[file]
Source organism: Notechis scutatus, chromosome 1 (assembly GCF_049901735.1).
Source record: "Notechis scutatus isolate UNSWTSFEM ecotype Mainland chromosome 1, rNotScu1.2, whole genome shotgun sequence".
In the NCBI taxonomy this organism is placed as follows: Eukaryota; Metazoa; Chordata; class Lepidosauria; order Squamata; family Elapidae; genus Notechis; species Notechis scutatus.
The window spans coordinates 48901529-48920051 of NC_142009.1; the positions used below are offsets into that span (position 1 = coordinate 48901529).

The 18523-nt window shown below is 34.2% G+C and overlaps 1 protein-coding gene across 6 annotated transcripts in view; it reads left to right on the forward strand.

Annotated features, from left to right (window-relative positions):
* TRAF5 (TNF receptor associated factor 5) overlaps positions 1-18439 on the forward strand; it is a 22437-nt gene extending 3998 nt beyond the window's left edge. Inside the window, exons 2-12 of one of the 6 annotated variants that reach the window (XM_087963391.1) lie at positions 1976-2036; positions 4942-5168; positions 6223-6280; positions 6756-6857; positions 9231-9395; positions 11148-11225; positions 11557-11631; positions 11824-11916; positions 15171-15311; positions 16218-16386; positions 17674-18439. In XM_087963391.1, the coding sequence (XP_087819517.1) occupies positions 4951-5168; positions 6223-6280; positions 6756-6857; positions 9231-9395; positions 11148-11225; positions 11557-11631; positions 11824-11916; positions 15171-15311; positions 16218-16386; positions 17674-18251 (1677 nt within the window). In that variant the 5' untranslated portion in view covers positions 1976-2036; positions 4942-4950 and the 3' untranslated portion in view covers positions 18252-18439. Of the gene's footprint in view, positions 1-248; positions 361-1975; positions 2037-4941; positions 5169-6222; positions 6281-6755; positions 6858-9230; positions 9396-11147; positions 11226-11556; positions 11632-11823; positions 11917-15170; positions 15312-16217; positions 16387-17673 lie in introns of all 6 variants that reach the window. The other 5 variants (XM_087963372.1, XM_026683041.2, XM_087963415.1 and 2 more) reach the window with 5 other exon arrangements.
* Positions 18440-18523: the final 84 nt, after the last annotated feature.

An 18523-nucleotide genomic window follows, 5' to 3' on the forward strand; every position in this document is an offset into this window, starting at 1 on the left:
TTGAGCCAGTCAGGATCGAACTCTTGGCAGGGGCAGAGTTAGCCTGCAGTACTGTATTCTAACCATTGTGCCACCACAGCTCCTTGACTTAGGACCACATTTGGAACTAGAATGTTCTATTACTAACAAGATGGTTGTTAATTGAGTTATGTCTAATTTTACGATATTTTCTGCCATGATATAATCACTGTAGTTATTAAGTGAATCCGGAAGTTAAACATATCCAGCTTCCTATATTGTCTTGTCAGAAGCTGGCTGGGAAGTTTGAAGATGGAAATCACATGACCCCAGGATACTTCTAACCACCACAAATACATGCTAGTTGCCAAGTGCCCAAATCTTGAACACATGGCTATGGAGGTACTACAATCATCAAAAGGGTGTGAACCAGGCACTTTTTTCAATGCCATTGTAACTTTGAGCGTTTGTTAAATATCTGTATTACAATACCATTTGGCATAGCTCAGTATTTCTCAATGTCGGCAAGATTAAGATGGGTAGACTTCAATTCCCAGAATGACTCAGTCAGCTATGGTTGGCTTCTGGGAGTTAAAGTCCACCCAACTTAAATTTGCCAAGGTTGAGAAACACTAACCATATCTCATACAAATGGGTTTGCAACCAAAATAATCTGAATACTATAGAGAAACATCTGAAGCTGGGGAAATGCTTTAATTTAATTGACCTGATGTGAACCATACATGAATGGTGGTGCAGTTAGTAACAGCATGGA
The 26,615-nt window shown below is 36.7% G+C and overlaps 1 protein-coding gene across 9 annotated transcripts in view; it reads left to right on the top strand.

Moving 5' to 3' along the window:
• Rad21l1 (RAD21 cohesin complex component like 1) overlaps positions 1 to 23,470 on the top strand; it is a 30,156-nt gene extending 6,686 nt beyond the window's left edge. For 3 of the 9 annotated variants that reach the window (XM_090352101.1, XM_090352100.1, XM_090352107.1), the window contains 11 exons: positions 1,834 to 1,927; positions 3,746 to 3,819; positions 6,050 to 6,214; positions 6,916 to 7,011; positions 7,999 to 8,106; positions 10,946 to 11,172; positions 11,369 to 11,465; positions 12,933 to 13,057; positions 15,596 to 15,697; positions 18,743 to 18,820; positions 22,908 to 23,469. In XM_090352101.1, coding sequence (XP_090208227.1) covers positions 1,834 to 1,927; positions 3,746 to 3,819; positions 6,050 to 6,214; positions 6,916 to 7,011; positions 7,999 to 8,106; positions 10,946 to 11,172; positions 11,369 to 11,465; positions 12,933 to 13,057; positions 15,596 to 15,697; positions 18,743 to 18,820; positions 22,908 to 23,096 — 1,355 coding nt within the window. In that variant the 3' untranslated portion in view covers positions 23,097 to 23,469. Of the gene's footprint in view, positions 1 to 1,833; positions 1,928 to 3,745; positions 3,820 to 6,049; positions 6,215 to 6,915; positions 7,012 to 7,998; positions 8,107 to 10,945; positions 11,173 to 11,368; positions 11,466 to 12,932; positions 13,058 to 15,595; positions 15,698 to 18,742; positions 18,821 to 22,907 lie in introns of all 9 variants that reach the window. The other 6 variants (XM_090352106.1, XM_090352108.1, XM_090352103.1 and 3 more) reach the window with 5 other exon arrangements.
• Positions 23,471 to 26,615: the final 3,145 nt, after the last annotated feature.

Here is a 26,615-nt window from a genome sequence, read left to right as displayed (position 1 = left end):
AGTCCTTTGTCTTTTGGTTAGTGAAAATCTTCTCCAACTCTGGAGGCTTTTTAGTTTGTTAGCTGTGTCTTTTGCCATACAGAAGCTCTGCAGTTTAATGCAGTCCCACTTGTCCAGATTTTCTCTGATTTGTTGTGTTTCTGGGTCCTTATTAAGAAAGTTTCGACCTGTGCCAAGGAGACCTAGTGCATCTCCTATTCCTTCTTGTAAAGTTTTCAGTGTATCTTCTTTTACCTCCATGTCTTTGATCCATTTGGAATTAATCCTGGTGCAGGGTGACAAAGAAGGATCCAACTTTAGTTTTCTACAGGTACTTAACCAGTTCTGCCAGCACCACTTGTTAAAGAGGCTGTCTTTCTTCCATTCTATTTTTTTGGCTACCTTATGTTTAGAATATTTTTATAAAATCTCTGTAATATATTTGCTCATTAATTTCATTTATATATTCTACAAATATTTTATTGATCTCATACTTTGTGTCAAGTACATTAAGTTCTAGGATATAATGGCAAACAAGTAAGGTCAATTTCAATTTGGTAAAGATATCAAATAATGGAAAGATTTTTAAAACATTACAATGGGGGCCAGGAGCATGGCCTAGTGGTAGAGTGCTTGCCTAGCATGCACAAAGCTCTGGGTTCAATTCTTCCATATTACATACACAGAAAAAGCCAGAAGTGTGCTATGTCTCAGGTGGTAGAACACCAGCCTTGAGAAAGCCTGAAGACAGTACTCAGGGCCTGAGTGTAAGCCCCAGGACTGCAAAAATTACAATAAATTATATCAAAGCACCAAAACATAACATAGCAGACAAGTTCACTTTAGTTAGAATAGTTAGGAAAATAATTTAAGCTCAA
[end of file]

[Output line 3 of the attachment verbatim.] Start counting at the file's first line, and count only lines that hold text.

In the NCBI taxonomy this organism is placed as follows: Eukaryota; Metazoa; Chordata; class Lepidosauria; order Squamata; family Elapidae; genus Notechis; species Notechis scutatus.